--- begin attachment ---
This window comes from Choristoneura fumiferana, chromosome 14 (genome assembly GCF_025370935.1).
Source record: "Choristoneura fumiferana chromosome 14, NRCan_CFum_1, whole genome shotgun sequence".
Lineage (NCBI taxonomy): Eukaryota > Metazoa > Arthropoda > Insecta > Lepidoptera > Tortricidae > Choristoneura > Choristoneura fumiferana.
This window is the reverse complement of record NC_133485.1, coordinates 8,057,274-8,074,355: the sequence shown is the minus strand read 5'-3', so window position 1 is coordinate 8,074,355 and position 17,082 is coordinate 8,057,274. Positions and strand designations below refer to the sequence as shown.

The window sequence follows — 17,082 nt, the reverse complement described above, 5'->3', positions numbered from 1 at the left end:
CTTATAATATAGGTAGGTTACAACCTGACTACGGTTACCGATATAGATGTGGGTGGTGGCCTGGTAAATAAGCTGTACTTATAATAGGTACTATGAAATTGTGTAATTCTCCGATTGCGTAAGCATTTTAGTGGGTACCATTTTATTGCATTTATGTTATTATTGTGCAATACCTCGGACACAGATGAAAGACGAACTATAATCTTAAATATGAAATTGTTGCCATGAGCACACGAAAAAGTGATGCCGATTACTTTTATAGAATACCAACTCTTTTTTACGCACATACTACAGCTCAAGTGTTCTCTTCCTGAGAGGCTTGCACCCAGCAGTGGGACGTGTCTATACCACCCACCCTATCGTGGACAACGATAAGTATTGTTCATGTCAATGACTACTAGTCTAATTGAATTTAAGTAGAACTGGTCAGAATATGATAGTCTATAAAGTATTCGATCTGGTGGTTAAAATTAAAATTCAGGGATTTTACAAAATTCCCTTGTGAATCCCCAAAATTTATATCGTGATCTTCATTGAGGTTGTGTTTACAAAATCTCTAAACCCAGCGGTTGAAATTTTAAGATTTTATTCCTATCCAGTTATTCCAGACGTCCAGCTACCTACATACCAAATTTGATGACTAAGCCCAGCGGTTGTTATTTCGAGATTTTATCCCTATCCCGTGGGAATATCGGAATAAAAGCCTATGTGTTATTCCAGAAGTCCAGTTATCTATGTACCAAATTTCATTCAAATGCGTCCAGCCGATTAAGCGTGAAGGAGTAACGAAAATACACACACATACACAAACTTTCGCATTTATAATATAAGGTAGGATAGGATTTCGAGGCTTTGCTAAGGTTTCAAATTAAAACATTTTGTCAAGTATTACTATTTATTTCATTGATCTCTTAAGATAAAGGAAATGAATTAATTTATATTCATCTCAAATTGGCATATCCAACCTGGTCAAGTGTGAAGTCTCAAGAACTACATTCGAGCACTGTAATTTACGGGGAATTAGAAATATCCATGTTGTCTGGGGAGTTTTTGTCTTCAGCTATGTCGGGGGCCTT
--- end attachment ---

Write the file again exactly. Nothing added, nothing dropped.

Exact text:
This window comes from Choristoneura fumiferana, chromosome 14 (genome assembly GCF_025370935.1).
Source record: "Choristoneura fumiferana chromosome 14, NRCan_CFum_1, whole genome shotgun sequence".
Lineage (NCBI taxonomy): Eukaryota > Metazoa > Arthropoda > Insecta > Lepidoptera > Tortricidae > Choristoneura > Choristoneura fumiferana.
This window is the reverse complement of record NC_133485.1, coordinates 8,057,274-8,074,355: the sequence shown is the minus strand read 5'-3', so window position 1 is coordinate 8,074,355 and position 17,082 is coordinate 8,057,274. Positions and strand designations below refer to the sequence as shown.

The window sequence follows — 17,082 nt, the reverse complement described above, 5'->3', positions numbered from 1 at the left end:
CTTATAATATAGGTAGGTTACAACCTGACTACGGTTACCGATATAGATGTGGGTGGTGGCCTGGTAAATAAGCTGTACTTATAATAGGTACTATGAAATTGTGTAATTCTCCGATTGCGTAAGCATTTTAGTGGGTACCATTTTATTGCATTTATGTTATTATTGTGCAATACCTCGGACACAGATGAAAGACGAACTATAATCTTAAATATGAAATTGTTGCCATGAGCACACGAAAAAGTGATGCCGATTACTTTTATAGAATACCAACTCTTTTTTACGCACATACTACAGCTCAAGTGTTCTCTTCCTGAGAGGCTTGCACCCAGCAGTGGGACGTGTCTATACCACCCACCCTATCGTGGACAACGATAAGTATTGTTCATGTCAATGACTACTAGTCTAATTGAATTTAAGTAGAACTGGTCAGAATATGATAGTCTATAAAGTATTCGATCTGGTGGTTAAAATTAAAATTCAGGGATTTTACAAAATTCCCTTGTGAATCCCCAAAATTTATATCGTGATCTTCATTGAGGTTGTGTTTACAAAATCTCTAAACCCAGCGGTTGAAATTTTAAGATTTTATTCCTATCCAGTTATTCCAGACGTCCAGCTACCTACATACCAAATTTGATGACTAAGCCCAGCGGTTGTTATTTCGAGATTTTATCCCTATCCCGTGGGAATATCGGAATAAAAGCCTATGTGTTATTCCAGAAGTCCAGTTATCTATGTACCAAATTTCATTCAAATGCGTCCAGCCGATTAAGCGTGAAGGAGTAACGAAAATACACACACATACACAAACTTTCGCATTTATAATATAAGGTAGGATAGGATTTCGAGGCTTTGCTAAGGTTTCAAATTAAAACATTTTGTCAAGTATTACTATTTATTTCATTGATCTCTTAAGATAAAGGAAATGAATTAATTTATATTCATCTCAAATTGGCATATCCAACCTGGTCAAGTGTGAAGTCTCAAGAACTACATTCGAGCACTGTAATTTACGGGGAATTAGAAATATCCATGTTGTCTGGGGAGTTTTTGTCTTCAGCTATGTCGGGGGCCTT